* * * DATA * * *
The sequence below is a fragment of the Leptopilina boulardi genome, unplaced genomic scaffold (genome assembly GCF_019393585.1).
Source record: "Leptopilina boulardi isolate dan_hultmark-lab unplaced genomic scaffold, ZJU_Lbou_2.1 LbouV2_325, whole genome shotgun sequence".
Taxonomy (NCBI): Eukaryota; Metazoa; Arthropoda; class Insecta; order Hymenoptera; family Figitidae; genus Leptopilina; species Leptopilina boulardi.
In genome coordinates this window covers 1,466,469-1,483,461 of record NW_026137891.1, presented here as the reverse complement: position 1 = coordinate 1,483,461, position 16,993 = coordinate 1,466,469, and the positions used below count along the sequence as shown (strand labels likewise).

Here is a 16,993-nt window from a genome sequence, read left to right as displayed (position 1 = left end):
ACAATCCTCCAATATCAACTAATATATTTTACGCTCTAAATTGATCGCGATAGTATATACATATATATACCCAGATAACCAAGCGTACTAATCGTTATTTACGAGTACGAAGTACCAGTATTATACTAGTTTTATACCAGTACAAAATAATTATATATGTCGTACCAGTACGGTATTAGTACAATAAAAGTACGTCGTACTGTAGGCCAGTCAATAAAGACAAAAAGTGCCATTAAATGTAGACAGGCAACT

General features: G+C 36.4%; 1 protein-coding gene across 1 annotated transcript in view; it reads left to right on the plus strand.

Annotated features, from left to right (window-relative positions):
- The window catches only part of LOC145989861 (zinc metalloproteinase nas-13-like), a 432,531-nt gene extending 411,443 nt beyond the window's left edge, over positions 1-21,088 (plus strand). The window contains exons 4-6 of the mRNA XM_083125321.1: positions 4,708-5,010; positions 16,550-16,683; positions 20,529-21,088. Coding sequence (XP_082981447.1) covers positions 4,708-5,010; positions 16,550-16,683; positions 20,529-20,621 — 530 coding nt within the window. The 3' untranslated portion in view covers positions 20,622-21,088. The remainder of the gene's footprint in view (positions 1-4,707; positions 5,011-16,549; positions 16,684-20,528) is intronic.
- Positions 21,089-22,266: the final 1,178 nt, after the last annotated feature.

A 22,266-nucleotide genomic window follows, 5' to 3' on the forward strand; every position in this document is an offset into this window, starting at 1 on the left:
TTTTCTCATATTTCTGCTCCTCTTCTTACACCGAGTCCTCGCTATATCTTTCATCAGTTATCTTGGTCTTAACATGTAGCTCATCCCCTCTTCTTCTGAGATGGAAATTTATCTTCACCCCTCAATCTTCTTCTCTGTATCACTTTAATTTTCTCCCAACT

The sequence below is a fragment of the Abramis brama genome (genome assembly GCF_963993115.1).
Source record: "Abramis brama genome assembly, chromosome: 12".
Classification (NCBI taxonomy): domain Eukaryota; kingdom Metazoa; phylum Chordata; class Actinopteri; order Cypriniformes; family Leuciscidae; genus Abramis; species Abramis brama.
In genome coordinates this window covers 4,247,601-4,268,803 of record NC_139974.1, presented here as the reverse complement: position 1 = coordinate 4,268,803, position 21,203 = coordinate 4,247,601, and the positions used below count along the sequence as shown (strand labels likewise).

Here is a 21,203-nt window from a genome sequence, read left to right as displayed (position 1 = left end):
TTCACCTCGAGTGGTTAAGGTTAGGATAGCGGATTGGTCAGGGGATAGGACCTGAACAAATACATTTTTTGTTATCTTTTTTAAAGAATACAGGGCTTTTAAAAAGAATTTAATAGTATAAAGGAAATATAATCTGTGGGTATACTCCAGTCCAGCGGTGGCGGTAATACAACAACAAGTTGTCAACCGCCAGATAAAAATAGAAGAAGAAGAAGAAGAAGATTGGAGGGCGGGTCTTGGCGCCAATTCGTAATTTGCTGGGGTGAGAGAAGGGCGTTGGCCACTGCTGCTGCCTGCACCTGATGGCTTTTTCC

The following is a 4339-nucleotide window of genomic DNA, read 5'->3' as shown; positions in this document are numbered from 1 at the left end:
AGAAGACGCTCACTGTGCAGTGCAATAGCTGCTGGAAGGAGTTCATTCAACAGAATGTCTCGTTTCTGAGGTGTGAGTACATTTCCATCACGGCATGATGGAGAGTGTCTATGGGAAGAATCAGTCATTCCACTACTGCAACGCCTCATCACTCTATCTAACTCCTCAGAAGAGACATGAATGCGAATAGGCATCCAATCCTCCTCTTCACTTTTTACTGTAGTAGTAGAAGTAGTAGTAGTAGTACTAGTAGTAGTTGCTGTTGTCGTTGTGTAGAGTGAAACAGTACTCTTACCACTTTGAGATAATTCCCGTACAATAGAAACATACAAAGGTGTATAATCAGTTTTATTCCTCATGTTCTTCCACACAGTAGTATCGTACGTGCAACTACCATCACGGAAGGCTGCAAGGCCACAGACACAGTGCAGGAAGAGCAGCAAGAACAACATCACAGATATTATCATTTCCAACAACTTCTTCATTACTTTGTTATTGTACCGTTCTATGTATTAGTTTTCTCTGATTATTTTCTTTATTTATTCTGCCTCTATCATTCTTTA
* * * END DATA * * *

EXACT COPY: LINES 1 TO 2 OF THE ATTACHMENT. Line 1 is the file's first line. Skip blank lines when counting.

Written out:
The sequence below is a fragment of the Leptopilina boulardi genome, unplaced genomic scaffold (genome assembly GCF_019393585.1).
Source record: "Leptopilina boulardi isolate dan_hultmark-lab unplaced genomic scaffold, ZJU_Lbou_2.1 LbouV2_325, whole genome shotgun sequence".